Coca-Cola Freestyle

I recently encountered the new Coca-Cola Freestyle fountain machine which dispenses more than 100 different drinks. Described as the first software-driven fountain dispenser from the Coca-Cola Company and  developed in collaboration with the Bsquare company, the machine employs highly concentrated flavor cartridges and proprietary micro-dosing technology that deliver any of hundreds of drinks on demand. It works by LCD touchscreen beginning with a parent beverage and driving down to any one of hundreds of drink options. It had a clean and simple touch screen with little bottle-cap-like icons indicating drink choices.

I remember the announcement of these new machines from Coca-Cola that would feature hundreds of drink options but lacked physical conceptualization of it.  So now I see. It features a broad range of beverages not previously sold in the U.S. and includes sparkling and still branded drinks like water, juices, and teas.

This is what brands do. They differentiate. They give consumers choices, innovate and lead.

Worth noting is how many products—for example, some soap brands—are not universally available across retailers. Multiple visits to disparate retailers with highly similar inventory are required. By contrast, Coca-Cola’s new machine offers more than one hundred different products at the end of a fingertip. Retailers can’t display that density and selection of product on one shelf, or likely even aisle.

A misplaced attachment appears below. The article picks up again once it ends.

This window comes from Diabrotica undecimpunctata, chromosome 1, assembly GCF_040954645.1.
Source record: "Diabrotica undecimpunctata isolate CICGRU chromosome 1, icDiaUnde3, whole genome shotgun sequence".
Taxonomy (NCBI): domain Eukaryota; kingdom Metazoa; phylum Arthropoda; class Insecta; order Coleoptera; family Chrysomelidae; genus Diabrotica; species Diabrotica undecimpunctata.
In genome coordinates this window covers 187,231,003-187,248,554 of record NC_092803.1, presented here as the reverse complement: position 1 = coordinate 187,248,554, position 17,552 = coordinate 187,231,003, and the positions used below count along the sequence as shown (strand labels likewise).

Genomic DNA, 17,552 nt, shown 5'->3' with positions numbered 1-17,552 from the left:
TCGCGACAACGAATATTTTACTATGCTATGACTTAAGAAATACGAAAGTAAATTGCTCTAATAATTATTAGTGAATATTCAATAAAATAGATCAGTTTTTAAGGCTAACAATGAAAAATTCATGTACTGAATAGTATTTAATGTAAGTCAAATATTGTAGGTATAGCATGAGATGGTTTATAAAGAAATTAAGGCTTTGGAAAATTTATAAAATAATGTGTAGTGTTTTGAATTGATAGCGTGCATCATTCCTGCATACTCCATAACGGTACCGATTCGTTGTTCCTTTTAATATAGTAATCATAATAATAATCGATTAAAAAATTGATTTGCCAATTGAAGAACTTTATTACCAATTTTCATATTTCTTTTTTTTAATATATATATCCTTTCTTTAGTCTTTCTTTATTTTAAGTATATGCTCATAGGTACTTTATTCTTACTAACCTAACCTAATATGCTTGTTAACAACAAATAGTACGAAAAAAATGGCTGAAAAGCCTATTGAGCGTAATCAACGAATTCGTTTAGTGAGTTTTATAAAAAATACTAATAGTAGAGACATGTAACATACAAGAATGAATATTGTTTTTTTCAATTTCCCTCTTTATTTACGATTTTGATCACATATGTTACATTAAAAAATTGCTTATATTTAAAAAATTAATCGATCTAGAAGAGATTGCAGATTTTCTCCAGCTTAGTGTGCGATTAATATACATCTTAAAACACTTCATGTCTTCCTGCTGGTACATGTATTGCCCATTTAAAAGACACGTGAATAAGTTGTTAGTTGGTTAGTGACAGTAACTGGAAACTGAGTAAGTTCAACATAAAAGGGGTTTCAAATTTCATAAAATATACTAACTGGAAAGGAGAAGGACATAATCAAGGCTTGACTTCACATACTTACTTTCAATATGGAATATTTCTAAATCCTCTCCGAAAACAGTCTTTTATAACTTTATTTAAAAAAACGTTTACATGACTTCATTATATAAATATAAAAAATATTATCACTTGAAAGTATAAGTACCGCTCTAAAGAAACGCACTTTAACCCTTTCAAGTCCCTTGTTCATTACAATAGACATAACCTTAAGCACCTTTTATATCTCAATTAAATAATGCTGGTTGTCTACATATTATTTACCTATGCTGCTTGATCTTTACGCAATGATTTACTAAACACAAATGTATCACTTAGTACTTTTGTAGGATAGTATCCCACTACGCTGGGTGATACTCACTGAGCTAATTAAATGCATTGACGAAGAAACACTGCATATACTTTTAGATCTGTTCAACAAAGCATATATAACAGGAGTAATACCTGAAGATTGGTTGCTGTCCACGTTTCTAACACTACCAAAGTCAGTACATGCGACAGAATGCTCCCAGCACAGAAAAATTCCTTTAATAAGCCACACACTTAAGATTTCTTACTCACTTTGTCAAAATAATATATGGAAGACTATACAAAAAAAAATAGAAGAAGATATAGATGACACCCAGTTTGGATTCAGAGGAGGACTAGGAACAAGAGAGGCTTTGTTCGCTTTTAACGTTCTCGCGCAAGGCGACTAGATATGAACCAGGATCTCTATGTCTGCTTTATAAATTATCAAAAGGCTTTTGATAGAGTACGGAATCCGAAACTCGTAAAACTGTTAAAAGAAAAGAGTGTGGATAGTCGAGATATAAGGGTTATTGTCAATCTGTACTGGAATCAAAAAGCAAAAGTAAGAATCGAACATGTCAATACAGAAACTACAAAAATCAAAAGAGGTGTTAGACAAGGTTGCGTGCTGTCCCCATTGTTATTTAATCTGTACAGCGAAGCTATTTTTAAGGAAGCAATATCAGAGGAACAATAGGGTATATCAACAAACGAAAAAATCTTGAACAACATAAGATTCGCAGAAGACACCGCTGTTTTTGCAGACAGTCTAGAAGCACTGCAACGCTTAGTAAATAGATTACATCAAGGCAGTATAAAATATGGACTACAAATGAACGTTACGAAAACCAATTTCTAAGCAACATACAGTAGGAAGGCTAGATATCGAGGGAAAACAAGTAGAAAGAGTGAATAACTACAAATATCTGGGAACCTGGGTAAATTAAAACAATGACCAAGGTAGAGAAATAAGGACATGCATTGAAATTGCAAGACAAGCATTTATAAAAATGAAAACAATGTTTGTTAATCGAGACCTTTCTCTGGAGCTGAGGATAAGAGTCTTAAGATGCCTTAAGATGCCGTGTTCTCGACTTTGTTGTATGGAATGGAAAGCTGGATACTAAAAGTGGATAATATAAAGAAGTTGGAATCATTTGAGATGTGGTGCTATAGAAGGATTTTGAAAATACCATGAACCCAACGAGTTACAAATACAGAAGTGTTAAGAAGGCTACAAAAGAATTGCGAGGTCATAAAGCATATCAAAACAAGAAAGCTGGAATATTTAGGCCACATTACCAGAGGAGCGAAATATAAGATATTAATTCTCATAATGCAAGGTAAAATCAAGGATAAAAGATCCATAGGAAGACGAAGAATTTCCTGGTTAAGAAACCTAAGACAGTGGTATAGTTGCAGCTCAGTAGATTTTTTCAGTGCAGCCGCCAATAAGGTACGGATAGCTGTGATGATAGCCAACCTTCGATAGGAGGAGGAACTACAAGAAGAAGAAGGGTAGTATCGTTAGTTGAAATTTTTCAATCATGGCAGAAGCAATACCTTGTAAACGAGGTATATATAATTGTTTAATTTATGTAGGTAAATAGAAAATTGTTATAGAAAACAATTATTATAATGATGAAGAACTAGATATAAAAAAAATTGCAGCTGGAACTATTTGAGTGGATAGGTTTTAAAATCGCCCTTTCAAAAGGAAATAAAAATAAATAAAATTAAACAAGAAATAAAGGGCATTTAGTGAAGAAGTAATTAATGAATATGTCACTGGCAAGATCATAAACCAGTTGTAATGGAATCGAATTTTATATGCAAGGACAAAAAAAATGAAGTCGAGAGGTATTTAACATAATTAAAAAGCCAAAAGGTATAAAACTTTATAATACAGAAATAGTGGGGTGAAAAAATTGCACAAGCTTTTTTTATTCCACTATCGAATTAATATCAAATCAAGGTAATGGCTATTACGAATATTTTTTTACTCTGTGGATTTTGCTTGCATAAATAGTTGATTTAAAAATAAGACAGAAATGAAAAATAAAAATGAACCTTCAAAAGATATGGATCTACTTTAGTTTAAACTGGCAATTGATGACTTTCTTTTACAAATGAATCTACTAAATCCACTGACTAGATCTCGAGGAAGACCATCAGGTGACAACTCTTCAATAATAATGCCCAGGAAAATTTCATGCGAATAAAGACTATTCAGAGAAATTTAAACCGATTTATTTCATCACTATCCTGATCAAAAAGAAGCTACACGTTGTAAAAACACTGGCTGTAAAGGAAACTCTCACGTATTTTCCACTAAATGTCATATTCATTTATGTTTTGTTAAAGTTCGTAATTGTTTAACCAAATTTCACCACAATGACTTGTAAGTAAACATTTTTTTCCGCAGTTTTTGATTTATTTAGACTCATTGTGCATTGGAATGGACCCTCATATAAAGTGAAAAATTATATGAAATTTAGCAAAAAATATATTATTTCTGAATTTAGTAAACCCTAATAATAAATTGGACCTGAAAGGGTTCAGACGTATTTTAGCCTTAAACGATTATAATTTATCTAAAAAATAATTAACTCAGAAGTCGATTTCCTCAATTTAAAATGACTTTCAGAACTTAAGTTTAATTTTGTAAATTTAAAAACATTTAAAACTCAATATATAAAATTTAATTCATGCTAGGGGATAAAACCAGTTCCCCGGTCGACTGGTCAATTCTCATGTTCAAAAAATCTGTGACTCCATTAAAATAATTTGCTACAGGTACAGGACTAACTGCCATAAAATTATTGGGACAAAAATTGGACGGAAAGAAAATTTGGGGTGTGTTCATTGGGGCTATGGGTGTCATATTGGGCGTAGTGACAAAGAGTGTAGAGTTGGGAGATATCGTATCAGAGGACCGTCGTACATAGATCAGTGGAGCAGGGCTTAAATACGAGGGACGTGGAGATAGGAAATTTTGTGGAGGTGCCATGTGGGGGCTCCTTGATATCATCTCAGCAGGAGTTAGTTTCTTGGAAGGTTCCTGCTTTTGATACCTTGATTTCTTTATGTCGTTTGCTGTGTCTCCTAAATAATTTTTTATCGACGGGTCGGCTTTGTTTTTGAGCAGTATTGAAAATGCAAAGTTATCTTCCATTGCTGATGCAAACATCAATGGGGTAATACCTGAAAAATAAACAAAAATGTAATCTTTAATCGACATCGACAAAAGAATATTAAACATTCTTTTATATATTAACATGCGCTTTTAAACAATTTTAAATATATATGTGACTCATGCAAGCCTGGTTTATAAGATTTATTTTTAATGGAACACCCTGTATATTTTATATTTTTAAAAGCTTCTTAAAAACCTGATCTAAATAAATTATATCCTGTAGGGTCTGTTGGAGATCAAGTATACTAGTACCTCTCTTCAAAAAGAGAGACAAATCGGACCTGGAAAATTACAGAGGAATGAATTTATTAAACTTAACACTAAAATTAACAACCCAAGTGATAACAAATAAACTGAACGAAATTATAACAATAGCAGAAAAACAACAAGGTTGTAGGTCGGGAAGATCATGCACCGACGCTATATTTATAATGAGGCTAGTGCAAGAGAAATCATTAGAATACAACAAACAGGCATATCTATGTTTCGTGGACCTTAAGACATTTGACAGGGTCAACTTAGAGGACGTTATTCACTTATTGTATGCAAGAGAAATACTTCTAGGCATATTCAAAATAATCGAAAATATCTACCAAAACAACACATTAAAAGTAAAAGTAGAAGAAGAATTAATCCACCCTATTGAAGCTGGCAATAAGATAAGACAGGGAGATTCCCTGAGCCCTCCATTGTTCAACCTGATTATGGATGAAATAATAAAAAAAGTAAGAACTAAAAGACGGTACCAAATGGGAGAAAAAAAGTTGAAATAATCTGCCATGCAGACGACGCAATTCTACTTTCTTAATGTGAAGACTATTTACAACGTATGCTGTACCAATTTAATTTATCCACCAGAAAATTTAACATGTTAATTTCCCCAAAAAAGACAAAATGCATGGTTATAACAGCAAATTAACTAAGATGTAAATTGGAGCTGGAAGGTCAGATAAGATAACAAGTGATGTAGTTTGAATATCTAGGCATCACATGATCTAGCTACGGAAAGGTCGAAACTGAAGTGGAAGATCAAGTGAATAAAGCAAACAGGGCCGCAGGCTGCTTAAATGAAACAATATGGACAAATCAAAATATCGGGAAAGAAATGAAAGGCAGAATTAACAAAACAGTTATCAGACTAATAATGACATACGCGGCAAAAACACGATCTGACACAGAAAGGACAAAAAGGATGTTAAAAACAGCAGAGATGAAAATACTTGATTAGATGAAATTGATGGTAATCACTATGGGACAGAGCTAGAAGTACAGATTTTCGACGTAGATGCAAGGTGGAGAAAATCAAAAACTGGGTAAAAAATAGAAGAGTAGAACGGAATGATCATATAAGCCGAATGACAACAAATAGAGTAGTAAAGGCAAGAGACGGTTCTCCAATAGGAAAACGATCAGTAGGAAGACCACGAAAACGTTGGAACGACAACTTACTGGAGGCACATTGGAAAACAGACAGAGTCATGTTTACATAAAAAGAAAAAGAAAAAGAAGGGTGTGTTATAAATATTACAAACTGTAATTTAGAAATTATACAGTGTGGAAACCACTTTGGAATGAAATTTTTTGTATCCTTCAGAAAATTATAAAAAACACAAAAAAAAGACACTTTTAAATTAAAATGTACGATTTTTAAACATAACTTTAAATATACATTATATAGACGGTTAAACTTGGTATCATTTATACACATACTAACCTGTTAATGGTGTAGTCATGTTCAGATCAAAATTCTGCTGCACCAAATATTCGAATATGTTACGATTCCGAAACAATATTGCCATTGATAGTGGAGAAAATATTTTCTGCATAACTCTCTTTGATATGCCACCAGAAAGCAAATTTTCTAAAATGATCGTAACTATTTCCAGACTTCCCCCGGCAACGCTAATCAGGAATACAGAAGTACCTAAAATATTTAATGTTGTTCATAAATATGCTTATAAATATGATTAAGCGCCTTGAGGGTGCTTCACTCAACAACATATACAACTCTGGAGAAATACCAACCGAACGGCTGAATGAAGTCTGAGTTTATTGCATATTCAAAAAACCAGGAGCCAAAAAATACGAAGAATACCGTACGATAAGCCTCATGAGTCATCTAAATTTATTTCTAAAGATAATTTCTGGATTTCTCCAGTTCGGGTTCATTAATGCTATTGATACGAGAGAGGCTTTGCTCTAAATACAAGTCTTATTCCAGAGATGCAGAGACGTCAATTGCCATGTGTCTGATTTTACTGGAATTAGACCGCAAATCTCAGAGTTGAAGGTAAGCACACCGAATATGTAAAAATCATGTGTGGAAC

From Bsquare:

“The Coca-Cola Freestyle dispenser uses proprietary PurePour Technology™ to make dozens of branded beverages fresh to order, in the same amount of space as the current eight-valve machine.

Here’s an official tour of Coca-Cola freestyle from Bsquare.

Several advantages of the machine are well apparent:

  • Hundreds of drink options means selling all along the tail of drink tastes–more options = more sales.
  • I’d think that as different beverage preferences develop and are identified through the machine’s software, that tailored availability of those beverages in retail stores could follow.
  • Maintenance and replenishment schedules appear efficiently facilitated by remote network communications with the machine’s software.
  • Space utilization/efficiency for proprietors by freeing up whatever backroom or cabinet space from separate  CO2 gas cannisters and sweetener.
  • It’s empowering to the customer to have that many options literally at your fingertips.  Brands that empower are embraced.

Where I was, children ran up to the machine and started “driving”, as if they said, “That magic box has drinks inside.  Let’s get some.”  <<touch screen, touch screen, touch screen>>.  They never paused.  They knew it was for them.  It was interesting how unamazed they were, acting as though it should be expected to have this many drink options.  Adults stood around amazed and in my case, secretly wanting to see the inside of the machine.  In an instant I now look differently at not only conventional fountain machines, but—unfairly—at businesses still using them.

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